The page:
Correctional Services said that “matters are under control” at Johannesburg’s Sun City Prison on Wed.
POLITICAL parties exist strictly to acquire power and manage that power. It is what political parties do with the power once they have it that must always concern citizens.
Political parties therefore design programmes that either respond merely to the desire for power for its sake or for the sake of the greater good of the citizens.
The monumental failure at local government to give a well- deserved service to our people is only one among a cacophony of compounding problems that exacerbate an already dire situation of poverty for most of our population.
The levels of unemployment and the ever widening gap between rich and poor in our country would in other matured democracies, without doubt, warrant a change of government immediately.
Our people have developed a sense of exceptional tolerance. A place like Diepsloot is a symbol of the debilitating poverty of our people and is a constant reminder of how our development programmes are yet to make an impact on the majority of our citizens.
Like Second Creek in the Eastern Cape citizens eat out of rubbish bins for survival.
When you interact daily with people whose hopes have been dashed in this way and for whom change is a distant reality, you will realise that the need for an alternative voice for these voiceless downtrodden is no longer a luxury of liberalism but a fundamental necessity for the very survival of our nation and its people.
The target set by the Millennium Development Goals to half poverty by 2014 is unlikely to be met by our country given the global economic climate. Add to this is our lackluster manner which we are approaching the fight against poverty and joblessness.
Our short-term approach to job creation where we believe our own folly that job opportunities are real and "decent" leaves our communities reeling in hopelessness. When a big figure of 500000 jobs is quoted in Parliament our people view these with cynicism as they know such promises have been made before to no avail.
What needs to be done? It is clear that there is a need to balance short-term with sustainable long-term interventions. Those interventions must be based on facilitating access to opportunities, intensified and urgent skills development programmes - all of which can engender a new sense of self-reliance other than a handout approach to the resolution of poverty.
It cannot be right to celebrate that 12million people are now reliant on social grants. Our aim must be to empower the majority of those citizens to be able to fend for themselves with their dignity in tact.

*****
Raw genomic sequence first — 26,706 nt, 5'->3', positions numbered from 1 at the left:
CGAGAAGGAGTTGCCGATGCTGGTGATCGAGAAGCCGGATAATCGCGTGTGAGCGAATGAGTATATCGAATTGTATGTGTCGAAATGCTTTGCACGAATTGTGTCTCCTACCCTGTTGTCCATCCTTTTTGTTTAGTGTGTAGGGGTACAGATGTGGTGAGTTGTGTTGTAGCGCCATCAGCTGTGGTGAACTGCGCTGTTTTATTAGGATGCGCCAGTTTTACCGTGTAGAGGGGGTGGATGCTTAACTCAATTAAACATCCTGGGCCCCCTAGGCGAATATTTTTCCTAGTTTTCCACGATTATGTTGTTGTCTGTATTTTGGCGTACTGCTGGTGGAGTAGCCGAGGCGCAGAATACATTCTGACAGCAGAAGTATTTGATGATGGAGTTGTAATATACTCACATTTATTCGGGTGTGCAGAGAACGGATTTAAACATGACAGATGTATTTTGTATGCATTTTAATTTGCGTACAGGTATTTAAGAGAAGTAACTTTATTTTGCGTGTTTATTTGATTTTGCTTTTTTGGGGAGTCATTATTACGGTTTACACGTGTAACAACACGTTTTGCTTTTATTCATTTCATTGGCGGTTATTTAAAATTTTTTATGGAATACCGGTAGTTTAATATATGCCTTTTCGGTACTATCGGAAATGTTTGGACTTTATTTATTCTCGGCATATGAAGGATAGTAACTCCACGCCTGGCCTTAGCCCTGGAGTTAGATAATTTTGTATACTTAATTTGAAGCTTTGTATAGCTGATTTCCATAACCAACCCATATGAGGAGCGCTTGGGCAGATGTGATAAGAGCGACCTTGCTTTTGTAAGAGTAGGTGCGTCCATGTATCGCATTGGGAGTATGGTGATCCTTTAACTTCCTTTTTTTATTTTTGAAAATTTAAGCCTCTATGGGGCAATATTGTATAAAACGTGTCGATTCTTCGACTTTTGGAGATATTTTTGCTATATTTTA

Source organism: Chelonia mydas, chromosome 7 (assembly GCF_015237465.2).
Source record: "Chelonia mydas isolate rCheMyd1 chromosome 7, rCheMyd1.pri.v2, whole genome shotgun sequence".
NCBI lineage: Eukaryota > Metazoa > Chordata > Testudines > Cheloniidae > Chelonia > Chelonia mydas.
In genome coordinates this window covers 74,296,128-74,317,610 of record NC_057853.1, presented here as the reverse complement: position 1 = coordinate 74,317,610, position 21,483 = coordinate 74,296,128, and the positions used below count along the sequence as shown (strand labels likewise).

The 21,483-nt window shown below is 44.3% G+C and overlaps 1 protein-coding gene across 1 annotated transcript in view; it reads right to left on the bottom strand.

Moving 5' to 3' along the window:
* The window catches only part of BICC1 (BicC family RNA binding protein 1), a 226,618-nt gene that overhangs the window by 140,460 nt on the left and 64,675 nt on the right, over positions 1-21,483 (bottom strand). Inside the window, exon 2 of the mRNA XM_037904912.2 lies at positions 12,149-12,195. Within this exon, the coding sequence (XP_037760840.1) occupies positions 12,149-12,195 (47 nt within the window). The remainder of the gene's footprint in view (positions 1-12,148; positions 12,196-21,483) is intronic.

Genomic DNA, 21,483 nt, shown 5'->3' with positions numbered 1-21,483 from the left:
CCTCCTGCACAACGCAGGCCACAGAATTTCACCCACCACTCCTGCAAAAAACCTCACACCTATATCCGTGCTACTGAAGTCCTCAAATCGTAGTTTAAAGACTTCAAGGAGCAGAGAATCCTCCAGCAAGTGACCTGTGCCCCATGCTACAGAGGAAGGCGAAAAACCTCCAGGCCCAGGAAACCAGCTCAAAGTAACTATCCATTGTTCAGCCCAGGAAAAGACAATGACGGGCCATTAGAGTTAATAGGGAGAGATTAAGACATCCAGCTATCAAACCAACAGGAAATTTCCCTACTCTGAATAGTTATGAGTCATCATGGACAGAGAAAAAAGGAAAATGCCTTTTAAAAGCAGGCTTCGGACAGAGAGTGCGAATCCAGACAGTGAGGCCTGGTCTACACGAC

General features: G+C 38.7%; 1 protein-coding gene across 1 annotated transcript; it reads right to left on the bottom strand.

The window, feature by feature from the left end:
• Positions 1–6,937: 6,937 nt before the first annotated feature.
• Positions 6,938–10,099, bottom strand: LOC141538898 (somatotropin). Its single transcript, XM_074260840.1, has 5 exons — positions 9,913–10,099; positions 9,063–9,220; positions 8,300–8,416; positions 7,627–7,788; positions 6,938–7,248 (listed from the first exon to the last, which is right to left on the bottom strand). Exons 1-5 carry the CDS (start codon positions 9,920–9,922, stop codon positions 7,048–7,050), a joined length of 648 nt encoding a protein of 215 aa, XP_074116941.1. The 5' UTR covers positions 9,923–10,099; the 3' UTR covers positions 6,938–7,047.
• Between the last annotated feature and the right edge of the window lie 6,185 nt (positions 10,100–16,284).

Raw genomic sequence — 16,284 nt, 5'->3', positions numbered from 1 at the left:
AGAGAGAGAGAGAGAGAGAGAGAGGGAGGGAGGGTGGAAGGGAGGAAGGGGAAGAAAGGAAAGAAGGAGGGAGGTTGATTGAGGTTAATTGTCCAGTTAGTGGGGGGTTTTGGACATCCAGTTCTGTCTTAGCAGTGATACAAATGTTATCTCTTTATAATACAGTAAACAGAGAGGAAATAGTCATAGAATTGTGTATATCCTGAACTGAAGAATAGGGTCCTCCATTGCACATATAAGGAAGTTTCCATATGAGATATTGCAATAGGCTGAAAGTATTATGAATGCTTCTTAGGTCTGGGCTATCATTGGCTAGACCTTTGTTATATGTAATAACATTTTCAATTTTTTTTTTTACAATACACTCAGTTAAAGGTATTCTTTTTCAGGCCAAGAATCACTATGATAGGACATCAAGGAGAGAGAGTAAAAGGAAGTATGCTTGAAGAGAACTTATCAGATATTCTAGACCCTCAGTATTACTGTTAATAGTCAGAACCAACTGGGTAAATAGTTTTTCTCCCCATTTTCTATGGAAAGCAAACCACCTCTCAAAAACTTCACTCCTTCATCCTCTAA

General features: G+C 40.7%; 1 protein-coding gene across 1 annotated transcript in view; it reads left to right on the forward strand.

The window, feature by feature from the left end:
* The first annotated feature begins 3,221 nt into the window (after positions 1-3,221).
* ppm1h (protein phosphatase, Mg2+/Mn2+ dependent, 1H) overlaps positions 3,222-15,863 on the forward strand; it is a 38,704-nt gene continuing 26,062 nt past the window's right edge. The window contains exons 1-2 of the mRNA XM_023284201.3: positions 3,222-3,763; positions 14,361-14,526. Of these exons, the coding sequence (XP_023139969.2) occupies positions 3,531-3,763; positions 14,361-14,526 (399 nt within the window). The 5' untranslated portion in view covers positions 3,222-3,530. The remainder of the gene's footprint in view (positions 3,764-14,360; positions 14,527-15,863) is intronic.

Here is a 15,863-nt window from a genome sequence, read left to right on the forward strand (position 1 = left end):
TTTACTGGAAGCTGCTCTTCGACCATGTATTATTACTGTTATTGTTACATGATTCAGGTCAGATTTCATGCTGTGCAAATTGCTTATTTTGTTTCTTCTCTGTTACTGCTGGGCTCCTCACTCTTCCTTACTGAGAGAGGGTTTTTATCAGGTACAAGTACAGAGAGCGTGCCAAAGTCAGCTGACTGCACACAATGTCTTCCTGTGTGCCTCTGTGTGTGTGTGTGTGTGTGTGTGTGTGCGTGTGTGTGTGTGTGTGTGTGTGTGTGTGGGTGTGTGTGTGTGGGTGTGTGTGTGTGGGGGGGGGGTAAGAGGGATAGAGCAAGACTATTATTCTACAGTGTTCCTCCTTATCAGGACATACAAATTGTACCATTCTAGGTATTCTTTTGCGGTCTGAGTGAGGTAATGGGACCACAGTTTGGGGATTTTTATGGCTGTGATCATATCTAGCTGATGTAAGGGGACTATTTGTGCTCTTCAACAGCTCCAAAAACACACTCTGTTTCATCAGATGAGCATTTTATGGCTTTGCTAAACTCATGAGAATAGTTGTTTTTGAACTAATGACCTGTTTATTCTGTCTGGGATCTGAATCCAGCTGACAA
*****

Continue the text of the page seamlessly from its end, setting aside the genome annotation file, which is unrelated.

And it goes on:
Instead of a serious debate on this question what we find is an attempt to paint those that say this as being antisocial grants. That will not move our country forward.
A debate about how we lift our people through cooperatives could be in the basket of the needed solutions. Government has to entice investment to revive industries akin to those that used to exist in Babelegi and Ekudustria in the olden days.
We need to set up a crack national team linked to the DTI and Treasury to crunch the numbers of people we need to lift above the breadline and the focus of these initiatives must be unflinching in their focus to rescue that category of the poor from needless of hunger. This is where a focus on food security must be prioritised.
When we use Public Works as a key point in the programme to reverse poverty, we must focus on the quality of jobs being created. Not all unemployed people want to go build a road to have a decent job. Greater lateral thinking is required on government to go beyond "Public Works".
Cope's agenda is to give our people hope for them to go beyond survival. Investment in education is one powerful instrument of restoring such hope so that its beneficiaries can become part of the solution to lift themselves out of poverty.
A diligent land redistribution programme that places success of arable land in the hands of communities but also brings the state's resources to bear in support can go a long way in ensuring that by 2014 no family goes to bed hungry.
Finally, a culture where communities are involved meaningfully in developing and managing these solutions will go a long way guaranteeing the success of such initiatives.